The Bride begins with a toy-sounding harp, emphasizing the fluttering, childlike innocence of the bride on the night before her wedding. “All the gray skies will blow away,” she sings hopefully on “I Do.” Her naïveté is washed away when Joe appears at her window with an eerie feeling in “Joe’s Dream,” a song so minimalistic it’s expansive–with a guitar line like a death march and echoes like a choir of angels.
Next, in “In God’s House,” all hell breaks loose. She’s standing in the church with a vision that Joe has died: “Dewy eyes, lashes long / for my love, but something’s wrong.” The organ is almost alien and a sci-fi synth dots the track with arpeggios as the bride’s gut feeling spreads throughout her. The bells toll and she dashes out to her honeymoon car and into the wilderness, following a map that Joe made her.
Trauma follows her everywhere in “Sunday Love,” one of the more beats-driven tracks on the album, representing the locomotive motions she’s miming as she flees from the thought of living without Joe.
“This character ‘Sunday Love’ is turning up in her bed like everywhere she goes, she’s like this cold grip,” Khan explains. “Like, you know when something really bad happens? And you wake up the next morning and then you feel OK and then you remember what happened? It’s almost like trauma on your tail.”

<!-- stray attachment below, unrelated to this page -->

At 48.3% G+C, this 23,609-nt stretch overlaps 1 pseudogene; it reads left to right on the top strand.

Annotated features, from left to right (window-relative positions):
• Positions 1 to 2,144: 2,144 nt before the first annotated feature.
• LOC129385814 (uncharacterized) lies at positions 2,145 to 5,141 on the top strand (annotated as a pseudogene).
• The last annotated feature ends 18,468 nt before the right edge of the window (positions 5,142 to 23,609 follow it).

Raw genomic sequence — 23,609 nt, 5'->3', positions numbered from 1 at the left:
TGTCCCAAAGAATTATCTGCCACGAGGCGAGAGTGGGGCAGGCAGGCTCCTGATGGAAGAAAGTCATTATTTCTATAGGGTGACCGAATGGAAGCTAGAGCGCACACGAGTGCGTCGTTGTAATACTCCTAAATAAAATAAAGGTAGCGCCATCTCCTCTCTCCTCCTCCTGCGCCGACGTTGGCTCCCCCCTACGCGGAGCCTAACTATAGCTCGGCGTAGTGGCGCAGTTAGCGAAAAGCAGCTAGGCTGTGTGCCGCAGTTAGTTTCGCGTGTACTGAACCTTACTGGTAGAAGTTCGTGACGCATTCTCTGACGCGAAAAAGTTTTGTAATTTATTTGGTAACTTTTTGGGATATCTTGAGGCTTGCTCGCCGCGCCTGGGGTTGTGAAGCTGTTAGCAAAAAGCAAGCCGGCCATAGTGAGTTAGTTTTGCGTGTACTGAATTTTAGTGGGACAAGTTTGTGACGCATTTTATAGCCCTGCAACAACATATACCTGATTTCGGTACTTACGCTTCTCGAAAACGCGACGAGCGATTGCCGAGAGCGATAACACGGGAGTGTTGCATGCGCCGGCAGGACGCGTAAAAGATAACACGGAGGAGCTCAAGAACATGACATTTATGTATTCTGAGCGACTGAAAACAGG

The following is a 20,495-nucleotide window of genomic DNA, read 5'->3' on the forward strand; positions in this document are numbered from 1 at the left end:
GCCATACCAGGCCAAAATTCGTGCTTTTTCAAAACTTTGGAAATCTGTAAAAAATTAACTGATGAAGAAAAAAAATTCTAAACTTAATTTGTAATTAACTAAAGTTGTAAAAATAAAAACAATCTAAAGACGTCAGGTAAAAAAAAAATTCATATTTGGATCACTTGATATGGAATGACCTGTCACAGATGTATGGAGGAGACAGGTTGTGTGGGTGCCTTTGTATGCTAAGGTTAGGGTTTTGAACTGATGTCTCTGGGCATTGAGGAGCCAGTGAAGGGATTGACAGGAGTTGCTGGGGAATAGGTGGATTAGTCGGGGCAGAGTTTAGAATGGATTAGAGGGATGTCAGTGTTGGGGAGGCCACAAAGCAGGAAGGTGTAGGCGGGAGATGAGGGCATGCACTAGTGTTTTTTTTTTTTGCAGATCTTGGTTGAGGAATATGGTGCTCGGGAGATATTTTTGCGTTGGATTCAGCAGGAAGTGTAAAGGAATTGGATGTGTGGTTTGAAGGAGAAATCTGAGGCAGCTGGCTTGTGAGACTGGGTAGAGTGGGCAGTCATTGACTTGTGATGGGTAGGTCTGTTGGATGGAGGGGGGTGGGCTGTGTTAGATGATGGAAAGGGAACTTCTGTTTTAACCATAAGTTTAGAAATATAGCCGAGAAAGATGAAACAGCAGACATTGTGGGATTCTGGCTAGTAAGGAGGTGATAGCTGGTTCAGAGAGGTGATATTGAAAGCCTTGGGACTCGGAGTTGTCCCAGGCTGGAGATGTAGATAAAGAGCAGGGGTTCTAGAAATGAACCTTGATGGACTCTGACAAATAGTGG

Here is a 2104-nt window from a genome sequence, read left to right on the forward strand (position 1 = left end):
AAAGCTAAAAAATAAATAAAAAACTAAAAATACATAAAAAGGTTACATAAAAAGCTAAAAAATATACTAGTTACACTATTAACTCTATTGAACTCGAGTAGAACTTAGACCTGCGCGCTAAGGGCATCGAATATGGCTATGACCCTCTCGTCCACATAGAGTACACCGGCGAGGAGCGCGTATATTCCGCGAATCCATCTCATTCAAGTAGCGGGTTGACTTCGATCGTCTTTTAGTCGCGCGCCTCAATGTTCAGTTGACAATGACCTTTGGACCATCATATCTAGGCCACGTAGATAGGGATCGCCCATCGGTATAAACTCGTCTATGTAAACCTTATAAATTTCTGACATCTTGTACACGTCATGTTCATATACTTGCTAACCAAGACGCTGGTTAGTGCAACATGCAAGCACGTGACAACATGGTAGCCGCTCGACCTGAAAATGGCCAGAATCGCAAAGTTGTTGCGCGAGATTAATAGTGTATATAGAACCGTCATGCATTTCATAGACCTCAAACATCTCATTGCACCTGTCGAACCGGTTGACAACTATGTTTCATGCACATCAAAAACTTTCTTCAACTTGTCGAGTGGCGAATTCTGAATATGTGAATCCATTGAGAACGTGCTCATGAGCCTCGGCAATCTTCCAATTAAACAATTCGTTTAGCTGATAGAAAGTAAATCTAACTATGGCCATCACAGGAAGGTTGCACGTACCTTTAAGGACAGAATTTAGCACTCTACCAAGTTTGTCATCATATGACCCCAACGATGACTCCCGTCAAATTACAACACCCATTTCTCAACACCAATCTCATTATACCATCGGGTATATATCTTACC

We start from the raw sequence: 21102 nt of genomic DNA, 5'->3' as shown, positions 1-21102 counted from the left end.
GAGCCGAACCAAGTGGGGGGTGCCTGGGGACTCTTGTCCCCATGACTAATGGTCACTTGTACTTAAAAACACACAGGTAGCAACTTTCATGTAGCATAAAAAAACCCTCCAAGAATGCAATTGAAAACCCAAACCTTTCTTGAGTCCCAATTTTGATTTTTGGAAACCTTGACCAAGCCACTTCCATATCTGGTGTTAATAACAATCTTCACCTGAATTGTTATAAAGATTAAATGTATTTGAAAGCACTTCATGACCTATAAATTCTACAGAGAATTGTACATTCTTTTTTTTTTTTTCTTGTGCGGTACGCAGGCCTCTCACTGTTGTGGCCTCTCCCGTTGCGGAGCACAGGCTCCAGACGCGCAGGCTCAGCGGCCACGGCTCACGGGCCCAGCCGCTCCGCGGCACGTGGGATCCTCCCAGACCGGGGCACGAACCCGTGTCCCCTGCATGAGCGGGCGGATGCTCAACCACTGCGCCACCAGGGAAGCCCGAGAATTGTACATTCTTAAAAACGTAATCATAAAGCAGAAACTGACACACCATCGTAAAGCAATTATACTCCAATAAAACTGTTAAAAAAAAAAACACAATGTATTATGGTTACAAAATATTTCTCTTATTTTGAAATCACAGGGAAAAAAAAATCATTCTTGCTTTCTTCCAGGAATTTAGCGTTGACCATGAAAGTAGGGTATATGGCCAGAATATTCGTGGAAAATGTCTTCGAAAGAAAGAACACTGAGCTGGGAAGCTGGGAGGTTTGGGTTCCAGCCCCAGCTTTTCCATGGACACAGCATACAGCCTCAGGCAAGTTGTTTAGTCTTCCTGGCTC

The way Khan speaks, it’s almost as if she’s lived the bride’s story. There’s no doubt that some of it’s autobiographical.
“When you write your first novel, people always say like ‘Don’t tell a writer about your life,’” she said. “But I feel like I’ve been noticing people and characters and weird events that happen to me, or in documentaries I’ve seen, and things even from years ago that are now turning up as characters in this story. It’s really weird, like to think that they’ve been in the back of my mind all this time waiting, and they were meant for something, and it wasn’t just like everyday life. It’s this funny synchronicity about life and creativity.”
Leading up to its release, she took the album to old churches in the UK and the States, playing her new songs to a makeshift wedding party in a scarlet dress and a black veil. The night before her Brooklyn show, a chunk of ceiling fell from the Saint Ann’s Church during soundcheck, so she had to relocate to a regular venue, but fans still attended in formal wedding attire. Some cried as Khan–as the bride–softly sang about her love lost.